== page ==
Female students at Cambridge University say they have been offered hundreds of pounds to become egg donors for a couple unable to have children.
Students claim flyers created by donor company Altrui - which markets itself as a "truly personal egg donation service" - were put in pigeon holes at some of the colleges.
The flyers were distributed at the start of the university term two weeks ago and were created by a firm offering donors up to £750 in compensation, according to the Daily Mail.
They said: "If you are compassionate, kind, healthy and between 18 and 35 years old, could you help us? We can imagine no greater gift than the chance to love a child."
The couple hunting for a donor are Cambridge graduates and blamed a "rare genetic disorder that causes repeated miscarriages" for their problems in having a baby of their own.
The leaflets were produced by an egg broking company called Altrui , which is based in Hawes, north Yorkshire.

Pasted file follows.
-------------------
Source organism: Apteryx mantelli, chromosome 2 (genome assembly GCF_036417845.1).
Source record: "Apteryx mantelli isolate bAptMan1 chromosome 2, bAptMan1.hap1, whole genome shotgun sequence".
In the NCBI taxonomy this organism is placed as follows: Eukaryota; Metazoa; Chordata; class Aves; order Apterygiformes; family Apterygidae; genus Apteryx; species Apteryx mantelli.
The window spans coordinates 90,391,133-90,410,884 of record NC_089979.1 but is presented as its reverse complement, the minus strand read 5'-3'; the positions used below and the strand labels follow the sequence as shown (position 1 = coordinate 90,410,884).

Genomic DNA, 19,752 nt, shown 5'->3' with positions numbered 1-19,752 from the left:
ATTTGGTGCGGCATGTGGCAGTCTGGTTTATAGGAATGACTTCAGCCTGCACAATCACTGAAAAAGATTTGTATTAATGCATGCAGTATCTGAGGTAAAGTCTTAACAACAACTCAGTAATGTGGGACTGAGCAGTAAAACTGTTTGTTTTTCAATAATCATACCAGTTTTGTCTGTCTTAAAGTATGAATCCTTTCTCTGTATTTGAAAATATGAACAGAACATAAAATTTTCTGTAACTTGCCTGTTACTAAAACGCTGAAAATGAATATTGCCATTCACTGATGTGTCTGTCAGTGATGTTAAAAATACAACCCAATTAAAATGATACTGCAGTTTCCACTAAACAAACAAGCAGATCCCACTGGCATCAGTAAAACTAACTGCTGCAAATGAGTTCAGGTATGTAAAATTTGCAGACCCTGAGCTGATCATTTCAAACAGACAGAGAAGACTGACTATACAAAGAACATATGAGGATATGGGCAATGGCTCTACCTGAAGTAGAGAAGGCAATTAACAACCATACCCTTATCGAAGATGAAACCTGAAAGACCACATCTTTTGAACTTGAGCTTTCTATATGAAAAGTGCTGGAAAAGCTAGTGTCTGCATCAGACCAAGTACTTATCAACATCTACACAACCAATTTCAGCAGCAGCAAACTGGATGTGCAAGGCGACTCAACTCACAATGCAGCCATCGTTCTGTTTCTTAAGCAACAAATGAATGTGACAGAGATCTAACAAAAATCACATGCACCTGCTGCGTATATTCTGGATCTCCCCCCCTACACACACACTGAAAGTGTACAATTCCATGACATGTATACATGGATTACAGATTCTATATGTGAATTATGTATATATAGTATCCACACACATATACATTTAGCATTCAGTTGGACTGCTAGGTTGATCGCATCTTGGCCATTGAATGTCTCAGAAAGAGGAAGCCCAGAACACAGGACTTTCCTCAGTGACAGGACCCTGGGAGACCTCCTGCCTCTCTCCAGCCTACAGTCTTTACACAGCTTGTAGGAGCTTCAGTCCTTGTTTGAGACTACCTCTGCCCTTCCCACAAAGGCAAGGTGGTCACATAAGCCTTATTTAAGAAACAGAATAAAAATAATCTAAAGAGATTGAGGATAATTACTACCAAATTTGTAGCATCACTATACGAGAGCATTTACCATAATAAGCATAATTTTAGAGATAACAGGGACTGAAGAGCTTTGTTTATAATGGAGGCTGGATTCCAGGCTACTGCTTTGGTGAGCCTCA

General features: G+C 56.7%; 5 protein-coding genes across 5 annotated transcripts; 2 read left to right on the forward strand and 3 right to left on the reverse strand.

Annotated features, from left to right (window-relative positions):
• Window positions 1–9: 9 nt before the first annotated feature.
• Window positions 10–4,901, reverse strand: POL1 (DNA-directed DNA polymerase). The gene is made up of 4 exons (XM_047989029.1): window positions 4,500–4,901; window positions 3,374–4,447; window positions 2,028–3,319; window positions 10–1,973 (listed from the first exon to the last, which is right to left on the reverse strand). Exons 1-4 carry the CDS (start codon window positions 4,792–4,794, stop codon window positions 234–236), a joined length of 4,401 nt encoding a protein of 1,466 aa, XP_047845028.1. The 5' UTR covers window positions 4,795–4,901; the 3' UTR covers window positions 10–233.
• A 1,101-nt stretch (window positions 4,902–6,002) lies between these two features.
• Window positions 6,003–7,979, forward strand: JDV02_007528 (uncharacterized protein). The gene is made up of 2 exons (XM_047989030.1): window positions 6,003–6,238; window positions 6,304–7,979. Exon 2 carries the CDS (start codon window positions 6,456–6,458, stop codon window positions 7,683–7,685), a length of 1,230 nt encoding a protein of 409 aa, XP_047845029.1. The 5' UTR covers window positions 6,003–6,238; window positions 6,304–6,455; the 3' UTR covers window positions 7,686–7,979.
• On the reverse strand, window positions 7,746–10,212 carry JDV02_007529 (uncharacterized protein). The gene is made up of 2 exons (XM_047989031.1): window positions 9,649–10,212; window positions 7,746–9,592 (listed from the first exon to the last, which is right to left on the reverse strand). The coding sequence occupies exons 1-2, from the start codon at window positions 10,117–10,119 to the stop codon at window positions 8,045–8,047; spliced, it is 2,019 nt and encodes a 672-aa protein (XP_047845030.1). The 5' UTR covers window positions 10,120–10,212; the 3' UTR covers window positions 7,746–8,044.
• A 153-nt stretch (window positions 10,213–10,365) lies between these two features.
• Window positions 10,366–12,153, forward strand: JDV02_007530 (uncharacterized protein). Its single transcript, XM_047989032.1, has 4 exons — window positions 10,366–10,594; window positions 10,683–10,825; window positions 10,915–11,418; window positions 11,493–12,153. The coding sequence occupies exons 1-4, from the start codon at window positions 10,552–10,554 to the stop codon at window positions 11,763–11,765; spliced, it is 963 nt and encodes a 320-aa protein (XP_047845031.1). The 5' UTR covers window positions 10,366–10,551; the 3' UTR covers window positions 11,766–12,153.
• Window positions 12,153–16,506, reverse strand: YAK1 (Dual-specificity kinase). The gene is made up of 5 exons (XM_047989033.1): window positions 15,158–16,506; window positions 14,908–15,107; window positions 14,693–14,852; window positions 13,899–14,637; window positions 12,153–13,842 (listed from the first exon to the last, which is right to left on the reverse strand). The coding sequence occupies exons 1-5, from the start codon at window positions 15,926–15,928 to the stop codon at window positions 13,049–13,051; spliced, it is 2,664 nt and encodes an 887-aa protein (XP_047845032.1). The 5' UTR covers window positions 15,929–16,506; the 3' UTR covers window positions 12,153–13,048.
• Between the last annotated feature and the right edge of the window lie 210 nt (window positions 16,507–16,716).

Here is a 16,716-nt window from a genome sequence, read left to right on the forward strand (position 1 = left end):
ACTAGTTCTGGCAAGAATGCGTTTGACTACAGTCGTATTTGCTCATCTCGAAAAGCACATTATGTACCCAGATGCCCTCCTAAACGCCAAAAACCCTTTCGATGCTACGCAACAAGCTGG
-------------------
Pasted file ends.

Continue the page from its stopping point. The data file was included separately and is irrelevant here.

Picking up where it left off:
It makes clear on its website that egg donation is "purely voluntary and altruistic" and that it is illegal to accept any payment for donation in the UK.
However, it points out that compensation is allowed to cover travel expenses, loss of earnings and other costs.
The Human Fertilisation and Embryology Authority recently increased the maximum amount of compensation to £750.
Altrui's founder Alison Bagshawe told the Mail that the couple had asked to distribute the leaflets and that they had received permission from the students' union and all but one college.
She revealed two women have so far come forward following the campaign and insisted it was not about making money.
The company insists it has done nothing illegal and has pointed out that there was no mention of money on the leaflets.
But Professor Adam Balen, from the British Fertility Society, told the paper it was "inappropriate to target women in this way".
"Egg donation should only be offered by appropriately recognised clinics with full counselling. Women should come forward voluntarily," he said.